Lazarus gives the reader a sense of Vancouver in its formative decades, right down to recreating Vance’s streetcar commute along Granville Street and Hastings Street. And, shining another light on the corruption that pervaded the city, Blood, Sweat, and Fear features reappearances of some individuals from Lazarus’ previous books, including John Cameron, the on-the-take chief of police, and his gangster buddy Joe Celona, among others.

There are, however, one or two moments when something stated matter-of-factly begs for some additional explanatory context–particularly in relation to the late 1920s and early 1930s, a less-documented period of Vance’s life when he became increasingly focused on police work but he was not yet a mainstay in the newspaper headlines. It would be great to know more about municipal politics and the debates for and against the city’s decision in 1932 to build Vance a large, state of the art laboratory (at 240 East Cordova Street—now home to the Vancouver Police Museum, which will host the official book launch of Blood, Sweat, and Fear on June 8).

By that point in time, Vance had contributed to solving any number of cases, but few other law enforcement agencies were then investing in forensic science. Who pushed for the city to make the investment, and who resisted? Did Police Chief Charles Edgett’s ouster from the department in 1933 have anything to do with his support for Vance’s work? Certainly, there were some in Vancouver who thought it sufficient for police to rely upon the circumstantial evidence to secure convictions rather than suffer the expense of Vance’s forensics work. Mayor L.D. Taylor said as much in 1934 when Vance asked for a pay raise. “Long before we had such a branch,” Taylor expressed skepticism of Vance’s contributions, “the police were obtaining convictions against criminals just the same as they are now.” (94).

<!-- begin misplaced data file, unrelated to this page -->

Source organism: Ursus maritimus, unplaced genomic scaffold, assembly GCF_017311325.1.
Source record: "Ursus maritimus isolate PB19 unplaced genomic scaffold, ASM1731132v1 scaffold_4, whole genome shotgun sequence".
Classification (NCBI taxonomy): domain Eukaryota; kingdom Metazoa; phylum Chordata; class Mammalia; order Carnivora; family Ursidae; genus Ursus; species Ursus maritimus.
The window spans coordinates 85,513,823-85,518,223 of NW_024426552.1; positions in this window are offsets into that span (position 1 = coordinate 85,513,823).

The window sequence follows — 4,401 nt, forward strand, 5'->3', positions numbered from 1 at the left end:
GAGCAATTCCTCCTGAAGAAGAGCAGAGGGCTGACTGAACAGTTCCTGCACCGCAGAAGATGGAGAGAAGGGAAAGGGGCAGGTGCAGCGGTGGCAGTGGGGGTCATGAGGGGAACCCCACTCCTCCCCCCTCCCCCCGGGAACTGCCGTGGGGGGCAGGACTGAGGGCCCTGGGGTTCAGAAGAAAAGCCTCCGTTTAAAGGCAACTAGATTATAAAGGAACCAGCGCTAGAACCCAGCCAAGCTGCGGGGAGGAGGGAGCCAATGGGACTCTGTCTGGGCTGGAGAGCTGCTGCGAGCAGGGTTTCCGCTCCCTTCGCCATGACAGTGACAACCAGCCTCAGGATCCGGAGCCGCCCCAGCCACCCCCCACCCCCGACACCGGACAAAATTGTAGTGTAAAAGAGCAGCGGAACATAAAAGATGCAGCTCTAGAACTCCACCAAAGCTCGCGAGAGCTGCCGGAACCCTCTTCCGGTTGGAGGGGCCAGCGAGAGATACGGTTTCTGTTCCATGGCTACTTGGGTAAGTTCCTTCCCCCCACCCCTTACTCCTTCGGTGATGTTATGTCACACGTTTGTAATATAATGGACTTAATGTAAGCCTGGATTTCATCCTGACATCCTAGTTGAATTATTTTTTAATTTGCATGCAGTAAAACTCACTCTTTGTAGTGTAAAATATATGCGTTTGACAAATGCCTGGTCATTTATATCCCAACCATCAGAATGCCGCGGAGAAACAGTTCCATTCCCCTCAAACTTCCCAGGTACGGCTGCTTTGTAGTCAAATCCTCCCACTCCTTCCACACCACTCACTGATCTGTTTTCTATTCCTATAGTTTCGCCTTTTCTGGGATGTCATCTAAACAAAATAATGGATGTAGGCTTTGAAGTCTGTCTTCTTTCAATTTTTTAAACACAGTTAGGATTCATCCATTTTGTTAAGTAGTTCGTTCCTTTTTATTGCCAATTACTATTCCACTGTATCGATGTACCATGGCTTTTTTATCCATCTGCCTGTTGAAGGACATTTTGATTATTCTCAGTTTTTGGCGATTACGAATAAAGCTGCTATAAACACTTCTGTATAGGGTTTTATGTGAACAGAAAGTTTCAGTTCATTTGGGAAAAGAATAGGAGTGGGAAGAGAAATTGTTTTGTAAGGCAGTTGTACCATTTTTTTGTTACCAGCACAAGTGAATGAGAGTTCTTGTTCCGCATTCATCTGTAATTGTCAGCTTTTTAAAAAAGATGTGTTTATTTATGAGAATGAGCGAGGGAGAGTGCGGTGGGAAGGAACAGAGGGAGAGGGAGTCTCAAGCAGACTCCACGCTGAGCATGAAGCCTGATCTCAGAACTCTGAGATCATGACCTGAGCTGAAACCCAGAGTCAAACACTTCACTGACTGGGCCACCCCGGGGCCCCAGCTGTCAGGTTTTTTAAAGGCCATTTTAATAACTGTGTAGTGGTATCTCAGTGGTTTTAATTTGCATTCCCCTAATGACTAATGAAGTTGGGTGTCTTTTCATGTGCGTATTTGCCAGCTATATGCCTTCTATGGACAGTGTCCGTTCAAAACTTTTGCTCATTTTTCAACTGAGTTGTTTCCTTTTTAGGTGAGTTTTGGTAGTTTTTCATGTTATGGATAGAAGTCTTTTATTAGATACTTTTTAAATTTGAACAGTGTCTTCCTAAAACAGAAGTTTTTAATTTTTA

The absence of this context is noticeable mostly because Lazarus’ coverage of the internecine office politics within the department Vance experienced in the mid-1930s—as the petty jealousies of detectives and active resistance of top brass reached a boiling point—is the biggest strength of Blood, Sweat, and Fear. Calling upon Vance’s personal journals, Lazarus articulates his inner thoughts and suspicions, as well as his interactions with his allies and his rivals. Because officials knew to express support for the forensic investigator in public, access to Vance’s personal papers allow Lazarus to take us beyond-the-headlines to see how one of the “good guys” navigated a system rife with corruption. And, ultimately, it is this fresh perspective, throughout the book, that elevates Blood, Sweat, and Fears from the local history crowd.

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For more information on Blood, Sweat, and Fear, visit the Arsenal Pulp Press website.

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Kevin Plummer has written on local history for the last decade. For much of that time, he was co-author of Historicist, a National Magazine Award-winning weekly column exploring Toronto’s past at Torontoist.com. Most recently he contributed to Spacing’s just published Toronto Public Etiquette Guide by Dylan Reid.